The markets have priced in at least one rate rise, and possibly a couple more in coming months. Lenders have already started raising their cheapest mortgage rates, with very few sub-1 per cent deals now available.
Yet it is important not to panic. The vast majority of borrowers are on fixed-rate mortgages so even when interest rates do rise, they will see no change to their monthly payments. The quarter or so of borrowers on base-rate trackers, or on their lender’s standard variable rate (SVR), will see an uptick in mortgage payments if base rate goes up, but it will be modest. For example, a 25 basis points increase in interest rates will mean an extra £64 a month, or £756 a year on a £500,000 mortgage with an original rate of 2.5 per cent and 25 years left on the mortgage term.
Even if the likely movement of interest rates is upwards, lenders have money to lend and are keen to lend it. If they are to attract business, they will need to keep mortgage rates competitive.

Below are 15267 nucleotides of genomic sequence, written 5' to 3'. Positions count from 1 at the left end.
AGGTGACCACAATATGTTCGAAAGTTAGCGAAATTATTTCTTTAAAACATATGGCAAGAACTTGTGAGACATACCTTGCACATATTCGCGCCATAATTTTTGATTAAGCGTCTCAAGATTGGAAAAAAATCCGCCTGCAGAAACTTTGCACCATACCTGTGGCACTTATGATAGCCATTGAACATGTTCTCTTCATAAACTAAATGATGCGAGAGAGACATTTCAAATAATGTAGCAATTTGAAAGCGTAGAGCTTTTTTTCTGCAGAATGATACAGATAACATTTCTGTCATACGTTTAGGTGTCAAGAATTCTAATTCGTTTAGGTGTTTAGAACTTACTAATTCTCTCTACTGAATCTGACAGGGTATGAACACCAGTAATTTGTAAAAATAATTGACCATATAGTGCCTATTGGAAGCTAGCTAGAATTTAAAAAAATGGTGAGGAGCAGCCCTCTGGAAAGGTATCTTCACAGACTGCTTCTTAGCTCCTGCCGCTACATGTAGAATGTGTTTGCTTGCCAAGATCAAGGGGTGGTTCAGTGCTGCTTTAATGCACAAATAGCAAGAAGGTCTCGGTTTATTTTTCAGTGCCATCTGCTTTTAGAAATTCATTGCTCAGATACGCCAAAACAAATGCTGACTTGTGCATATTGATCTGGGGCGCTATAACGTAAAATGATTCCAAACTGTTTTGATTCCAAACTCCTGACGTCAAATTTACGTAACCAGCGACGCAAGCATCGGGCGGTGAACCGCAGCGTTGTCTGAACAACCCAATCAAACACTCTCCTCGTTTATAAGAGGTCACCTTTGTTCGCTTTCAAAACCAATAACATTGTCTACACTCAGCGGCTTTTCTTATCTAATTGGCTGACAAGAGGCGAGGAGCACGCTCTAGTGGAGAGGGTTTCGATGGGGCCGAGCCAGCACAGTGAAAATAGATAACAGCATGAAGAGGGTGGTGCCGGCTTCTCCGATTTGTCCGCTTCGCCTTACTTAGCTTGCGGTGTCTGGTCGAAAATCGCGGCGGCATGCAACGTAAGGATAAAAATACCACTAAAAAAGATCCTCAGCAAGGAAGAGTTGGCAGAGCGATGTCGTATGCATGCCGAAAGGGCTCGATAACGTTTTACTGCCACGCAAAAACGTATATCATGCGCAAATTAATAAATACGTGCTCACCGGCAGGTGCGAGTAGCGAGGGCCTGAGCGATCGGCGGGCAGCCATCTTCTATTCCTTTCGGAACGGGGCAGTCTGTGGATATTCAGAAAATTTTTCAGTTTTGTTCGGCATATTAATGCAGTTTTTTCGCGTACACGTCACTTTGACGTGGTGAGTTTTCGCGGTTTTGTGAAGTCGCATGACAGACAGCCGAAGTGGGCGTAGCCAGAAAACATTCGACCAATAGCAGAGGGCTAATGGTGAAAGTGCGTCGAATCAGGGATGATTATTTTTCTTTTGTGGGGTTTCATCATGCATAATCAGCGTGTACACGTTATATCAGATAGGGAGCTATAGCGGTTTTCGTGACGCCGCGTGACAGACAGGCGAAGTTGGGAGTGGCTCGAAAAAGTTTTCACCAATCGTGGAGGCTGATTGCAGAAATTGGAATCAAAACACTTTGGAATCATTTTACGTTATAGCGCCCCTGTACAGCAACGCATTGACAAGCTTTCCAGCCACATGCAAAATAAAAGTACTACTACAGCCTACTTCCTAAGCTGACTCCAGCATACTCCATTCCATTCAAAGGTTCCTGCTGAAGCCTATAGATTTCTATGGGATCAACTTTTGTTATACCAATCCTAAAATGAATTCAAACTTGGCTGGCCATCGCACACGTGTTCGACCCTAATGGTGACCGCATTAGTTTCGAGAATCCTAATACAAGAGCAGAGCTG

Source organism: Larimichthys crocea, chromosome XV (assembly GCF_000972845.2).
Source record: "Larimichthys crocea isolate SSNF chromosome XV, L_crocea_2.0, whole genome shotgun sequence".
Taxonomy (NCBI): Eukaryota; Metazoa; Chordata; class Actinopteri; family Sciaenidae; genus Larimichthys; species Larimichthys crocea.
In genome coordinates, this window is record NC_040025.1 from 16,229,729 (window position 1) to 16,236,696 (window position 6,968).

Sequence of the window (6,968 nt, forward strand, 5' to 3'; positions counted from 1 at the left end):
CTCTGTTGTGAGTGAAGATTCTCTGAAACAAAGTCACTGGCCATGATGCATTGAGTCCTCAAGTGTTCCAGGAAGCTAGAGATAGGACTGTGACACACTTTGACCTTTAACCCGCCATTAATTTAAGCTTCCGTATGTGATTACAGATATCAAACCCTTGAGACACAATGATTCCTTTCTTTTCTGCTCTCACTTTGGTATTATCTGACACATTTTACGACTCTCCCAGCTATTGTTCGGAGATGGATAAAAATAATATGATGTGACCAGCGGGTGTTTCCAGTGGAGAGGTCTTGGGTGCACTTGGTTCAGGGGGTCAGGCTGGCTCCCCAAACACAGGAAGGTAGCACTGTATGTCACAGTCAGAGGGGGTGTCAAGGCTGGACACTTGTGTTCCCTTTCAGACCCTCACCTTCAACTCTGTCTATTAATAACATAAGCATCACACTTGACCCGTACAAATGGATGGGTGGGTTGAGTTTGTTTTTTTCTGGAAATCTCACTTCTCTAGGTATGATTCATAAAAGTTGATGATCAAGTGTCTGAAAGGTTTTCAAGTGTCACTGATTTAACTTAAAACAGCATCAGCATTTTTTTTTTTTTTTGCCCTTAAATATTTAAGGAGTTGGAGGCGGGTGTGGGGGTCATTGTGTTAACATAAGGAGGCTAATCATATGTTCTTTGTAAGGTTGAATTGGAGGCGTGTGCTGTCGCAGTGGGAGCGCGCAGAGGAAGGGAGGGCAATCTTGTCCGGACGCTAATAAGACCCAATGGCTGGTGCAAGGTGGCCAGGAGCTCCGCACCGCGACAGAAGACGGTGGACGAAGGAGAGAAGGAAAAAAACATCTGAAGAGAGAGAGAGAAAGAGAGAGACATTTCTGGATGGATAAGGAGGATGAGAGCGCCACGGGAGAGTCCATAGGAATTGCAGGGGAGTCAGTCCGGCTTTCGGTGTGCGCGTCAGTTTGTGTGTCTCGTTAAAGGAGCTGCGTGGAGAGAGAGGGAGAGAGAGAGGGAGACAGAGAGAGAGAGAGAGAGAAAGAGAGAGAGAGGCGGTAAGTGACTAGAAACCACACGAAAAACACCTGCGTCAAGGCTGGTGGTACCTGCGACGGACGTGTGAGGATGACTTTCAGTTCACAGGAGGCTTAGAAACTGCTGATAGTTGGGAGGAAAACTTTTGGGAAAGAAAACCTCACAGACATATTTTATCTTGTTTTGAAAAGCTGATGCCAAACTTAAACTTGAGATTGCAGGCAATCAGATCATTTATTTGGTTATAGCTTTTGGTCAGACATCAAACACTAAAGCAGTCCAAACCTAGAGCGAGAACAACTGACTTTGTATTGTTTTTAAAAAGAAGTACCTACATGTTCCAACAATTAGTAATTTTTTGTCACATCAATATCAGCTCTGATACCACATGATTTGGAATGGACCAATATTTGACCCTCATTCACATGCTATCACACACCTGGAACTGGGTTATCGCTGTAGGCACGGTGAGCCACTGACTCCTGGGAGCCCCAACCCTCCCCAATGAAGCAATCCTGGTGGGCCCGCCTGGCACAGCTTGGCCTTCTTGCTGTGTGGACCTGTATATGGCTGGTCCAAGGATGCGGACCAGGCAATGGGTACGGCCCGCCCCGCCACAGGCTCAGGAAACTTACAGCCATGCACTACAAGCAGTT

While much has been made about lenders pulling their cheapest rates, this may have not so much to do with the potential of an interest rate rise as them hitting their targets for the year. It is usual practice to offer an attractive rate and then once the lender has done a certain amount of lending at that rate, they pull back from the market. As other lenders are doing the same, if a lender doesn’t pull their product, it will be inundated with business, affecting service levels and leading to an unbalanced mortgage book.
Those looking for a new mortgage or interested in refinancing should seek advice from a whole-of-market broker such as AWS Private Finance. Most mortgage offers last for up to six months, depending on the lender, so even if you don’t need a mortgage immediately, we can book a rate for when you do. We compare all the deals on the market; please get in touch for more information.